Police IT needs strong central co-ordination

Police IT needs strong central co-ordination

Key role for technology, says Sir Ronnie Flanagan’s review of UK policing

The National Police Improvement Agency (NPIA) needs to play a vital co-ordinating role to successfully deliver the joined-up IT recommended by Sir Ronnie Flanagan’s review, say senior officers.

The former HM Inspector of Constabulary’s evaluation of UK policing was commissioned by then home secretary John Reid last April to look at ways to reduce bureaucracy and manage resources more effectively.

Police forces need significant modernisation, said Flanagan in the final report published last week.

“We need dynamic and flexible policing which can prioritise and respond to changing needs,” he said.

Technology investment, particularly in mobile devices, could help cut bureaucracy. There is also a role for more innovative schemes such as body-worn cameras. ­ see story, below.

But IT plans will only be successful if they are joined up across all 43 independent forces.

Currently up to 70 per cent of data is entered more than once, according to Flanagan. And effective procurement could cut the cost of mobile devices by more than half.

“The service must act corporately or we will waste millions of pounds on 43 different, but similar, IT solutions for operational processes which are all based on the same criminal law,” says the report.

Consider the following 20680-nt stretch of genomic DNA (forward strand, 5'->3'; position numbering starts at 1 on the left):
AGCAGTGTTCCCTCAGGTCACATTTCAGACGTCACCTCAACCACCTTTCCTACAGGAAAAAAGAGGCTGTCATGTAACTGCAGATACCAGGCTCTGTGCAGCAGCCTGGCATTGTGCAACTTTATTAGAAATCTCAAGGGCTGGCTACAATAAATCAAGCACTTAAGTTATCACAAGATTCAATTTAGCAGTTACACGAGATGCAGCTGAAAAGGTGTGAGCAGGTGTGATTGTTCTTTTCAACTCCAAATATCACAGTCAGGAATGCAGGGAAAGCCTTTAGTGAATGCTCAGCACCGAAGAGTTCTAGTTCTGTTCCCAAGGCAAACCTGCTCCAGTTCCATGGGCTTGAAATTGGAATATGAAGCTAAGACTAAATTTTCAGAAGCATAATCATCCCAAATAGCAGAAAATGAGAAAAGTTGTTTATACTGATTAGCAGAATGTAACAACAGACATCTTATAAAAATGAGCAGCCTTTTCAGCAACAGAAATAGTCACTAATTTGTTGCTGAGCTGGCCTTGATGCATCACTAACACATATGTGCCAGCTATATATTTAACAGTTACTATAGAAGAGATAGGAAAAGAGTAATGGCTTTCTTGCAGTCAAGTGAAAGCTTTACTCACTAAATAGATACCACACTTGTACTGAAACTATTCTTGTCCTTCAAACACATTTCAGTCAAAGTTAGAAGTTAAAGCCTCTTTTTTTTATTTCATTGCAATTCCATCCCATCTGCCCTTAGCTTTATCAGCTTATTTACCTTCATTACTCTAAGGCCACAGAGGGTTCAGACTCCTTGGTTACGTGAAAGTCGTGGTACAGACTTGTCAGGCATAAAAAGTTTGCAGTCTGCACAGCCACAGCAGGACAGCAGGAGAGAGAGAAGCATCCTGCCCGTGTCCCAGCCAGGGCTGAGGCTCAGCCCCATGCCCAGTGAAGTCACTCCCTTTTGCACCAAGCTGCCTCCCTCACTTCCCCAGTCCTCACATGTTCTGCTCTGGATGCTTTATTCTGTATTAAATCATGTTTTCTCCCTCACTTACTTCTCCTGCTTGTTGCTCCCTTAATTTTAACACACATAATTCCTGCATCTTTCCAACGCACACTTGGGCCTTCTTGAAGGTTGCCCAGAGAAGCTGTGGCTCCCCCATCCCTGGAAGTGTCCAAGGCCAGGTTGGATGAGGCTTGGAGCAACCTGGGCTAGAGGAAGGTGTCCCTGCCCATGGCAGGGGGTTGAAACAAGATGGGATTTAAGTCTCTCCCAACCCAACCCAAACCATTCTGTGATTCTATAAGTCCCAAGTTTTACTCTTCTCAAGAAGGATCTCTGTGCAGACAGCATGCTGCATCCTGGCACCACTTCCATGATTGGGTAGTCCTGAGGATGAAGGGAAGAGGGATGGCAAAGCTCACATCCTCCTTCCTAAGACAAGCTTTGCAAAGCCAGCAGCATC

But national co-ordination is no easy task, former West Midlands chief constable Lord Dear told Computing.

“Forces have wanted more joined-up IT for a long time, but it requires heavy investment and a central infrastructure,” he said.

Previous attempts have floundered because of low take-up by individual forces.

Senior officers say it will be down to the NPIA ­ which was launched last April ­ to provide central direction.

“It is crucial that the NPIA takes a lead in implementing Flanagan’s recommendations. All forces are starting from different places, which is the problem with a universal strategy,” said Police Superintendents’ Association vice president Derek Barnett.

Staffordshire Police Inspector David Edge said: “The NPIA should take a lead role in producing assistance and procurement strategy.”